It got so bad that one of my Game Informer coworkers had to sit me down and convince me to file a complaint against a massive publisher, after one of their PR leads repeatedly commented about how much he ďloved my titsĒ at a party. Each time I laughed it off and internalized my embarrassment, cementing a fixed smile on my face while fighting back tears. Why? Because I was afraid to rock the boat. I was afraid to perpetuate rumors that I was uptight, difficult, or had no sense of humor. I was afraid of what Iíd heard being said about other women being said about me. So I would stick up for others, but never for myself. Sticking up for others was the right thing to do. I had to be careful not to stick my neck out too far, though.

Iím ashamed to admit my lack of courage has continued to this day. While on a press tour in Europe late last year I sat alone with an interviewer while he set up his camera. PR was talking to another member of the press just out of earshot. I asked the journalist what his readers would like to know about me first, per the introduction he outlined earlier. He responded nonchalantly, ďWell, theyíd really like to see you naked.Ē I was so shocked I didnít even register what he said, and I defaulted to my uncomfortable chuckle and frozen smile. I conducted the interview as if nothing had happened. I should have walked out of the room then and there. I should have immediately reported it to PR. But I didnít, because I was afraid.

And while these industry comments hurt the most, as they often do when coming from peers, Iíve got hope for change even if it is motivated by fear. In a social economy where one unprofessional tweet can ruin a career, I feel like the few unsavory industry personalities are becoming more aware of their words. My line in the sand doesnít end there, though. Iím going to start holding commenters accountable for their actions too, even if I can only do so on my social spaces.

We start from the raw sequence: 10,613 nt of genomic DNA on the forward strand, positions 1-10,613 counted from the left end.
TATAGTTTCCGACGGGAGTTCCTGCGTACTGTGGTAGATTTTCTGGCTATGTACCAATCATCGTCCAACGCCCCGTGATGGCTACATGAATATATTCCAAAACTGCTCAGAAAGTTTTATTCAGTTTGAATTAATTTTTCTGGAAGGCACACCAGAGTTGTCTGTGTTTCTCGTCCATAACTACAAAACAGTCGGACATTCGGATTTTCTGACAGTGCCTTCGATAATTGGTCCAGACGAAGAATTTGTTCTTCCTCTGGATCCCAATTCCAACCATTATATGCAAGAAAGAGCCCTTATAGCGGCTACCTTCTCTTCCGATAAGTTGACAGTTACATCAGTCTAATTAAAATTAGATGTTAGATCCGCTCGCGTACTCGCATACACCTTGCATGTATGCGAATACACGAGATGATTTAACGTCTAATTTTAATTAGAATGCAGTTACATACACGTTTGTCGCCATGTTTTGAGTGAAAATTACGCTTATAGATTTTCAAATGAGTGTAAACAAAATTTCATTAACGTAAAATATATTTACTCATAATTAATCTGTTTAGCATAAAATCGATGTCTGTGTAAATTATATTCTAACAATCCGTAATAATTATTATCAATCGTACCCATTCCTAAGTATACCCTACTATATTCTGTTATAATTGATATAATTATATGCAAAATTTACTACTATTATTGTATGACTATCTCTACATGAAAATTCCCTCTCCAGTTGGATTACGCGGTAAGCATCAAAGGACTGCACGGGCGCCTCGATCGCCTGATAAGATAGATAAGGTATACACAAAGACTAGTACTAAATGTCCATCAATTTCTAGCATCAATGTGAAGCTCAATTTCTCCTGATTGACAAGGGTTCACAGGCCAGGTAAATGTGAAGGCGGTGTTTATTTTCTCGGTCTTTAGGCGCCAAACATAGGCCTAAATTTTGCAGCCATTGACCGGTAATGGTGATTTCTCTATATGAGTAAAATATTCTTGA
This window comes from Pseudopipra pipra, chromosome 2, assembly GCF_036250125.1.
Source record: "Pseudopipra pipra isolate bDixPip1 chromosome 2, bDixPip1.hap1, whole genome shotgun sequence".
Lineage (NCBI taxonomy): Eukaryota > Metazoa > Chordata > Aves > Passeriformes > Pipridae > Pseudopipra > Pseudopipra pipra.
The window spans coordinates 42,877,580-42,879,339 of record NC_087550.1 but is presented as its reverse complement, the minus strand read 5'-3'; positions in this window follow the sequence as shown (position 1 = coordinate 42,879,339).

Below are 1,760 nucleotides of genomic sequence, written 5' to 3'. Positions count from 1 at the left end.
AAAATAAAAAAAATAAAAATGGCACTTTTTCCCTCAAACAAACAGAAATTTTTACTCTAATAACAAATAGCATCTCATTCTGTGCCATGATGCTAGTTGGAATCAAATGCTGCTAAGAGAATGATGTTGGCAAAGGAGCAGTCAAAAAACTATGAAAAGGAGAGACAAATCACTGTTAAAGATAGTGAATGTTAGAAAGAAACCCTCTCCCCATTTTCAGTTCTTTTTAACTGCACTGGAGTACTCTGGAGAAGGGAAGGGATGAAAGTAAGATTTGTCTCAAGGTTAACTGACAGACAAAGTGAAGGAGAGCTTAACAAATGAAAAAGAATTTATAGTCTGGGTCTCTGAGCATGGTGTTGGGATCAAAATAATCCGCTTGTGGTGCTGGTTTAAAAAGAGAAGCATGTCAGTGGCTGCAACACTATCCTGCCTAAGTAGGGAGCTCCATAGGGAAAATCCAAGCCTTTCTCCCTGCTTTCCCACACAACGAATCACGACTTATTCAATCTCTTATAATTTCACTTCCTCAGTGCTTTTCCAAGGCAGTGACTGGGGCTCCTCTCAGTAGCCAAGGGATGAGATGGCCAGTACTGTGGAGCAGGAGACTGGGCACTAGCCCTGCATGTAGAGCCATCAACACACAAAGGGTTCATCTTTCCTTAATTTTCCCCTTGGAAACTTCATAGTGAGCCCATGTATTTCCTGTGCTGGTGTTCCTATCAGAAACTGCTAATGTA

So here is the deal. Iím a person. Iím not just a ďgirl on the internet.Ē I am not comfortable with you remarking on my breasts. I am not comfortable with you implying that youíd like to have sex with me. And I donít appreciate you rating my looks against my girlfriends in candid photos.

While I canít stop these comments and questions from arising when they pop up on random blogs across the web, I can stand up and say that that I wonít accept being talked to in this manner anymore. Iím not simply going to ignore you; Iím going to call you out and tell you that youíre being inappropriate. Just because I have a public job and an equally public hobby doesnít give you the right to ignore my comfort zone.

The situation this weekend at PAX made me question why Iím willing to stand up for others, but not myself. By allowing myself to be treated this way Iím perpetuating that this behavior is acceptable. And it isnít. If I continue stand by silently, I might as well sit on the sidelines and watch while other young women endure what I have.

The treatment and representation of women in gaming has come to a head this past year, and I know some of you are tired of hearing about it. Iím tired of living it. I want to feel safe and valued as a member of this industry, whether Iím conducting an interview, talking to fans on a convention floor, or cosplaying. And I have a right to that.

Iím not afraid anymore. Iím angry.

[For those of you who have been so supportive these past years, both in the industry and out, please know this blog isnít directed at you. I canít imagine dedicating my life to anything other than video games. And thatís why Iím going to fight my hardest to leave it a better place.]
 
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Thank you Meagan for allowing us to repost this inspirational blog - Sara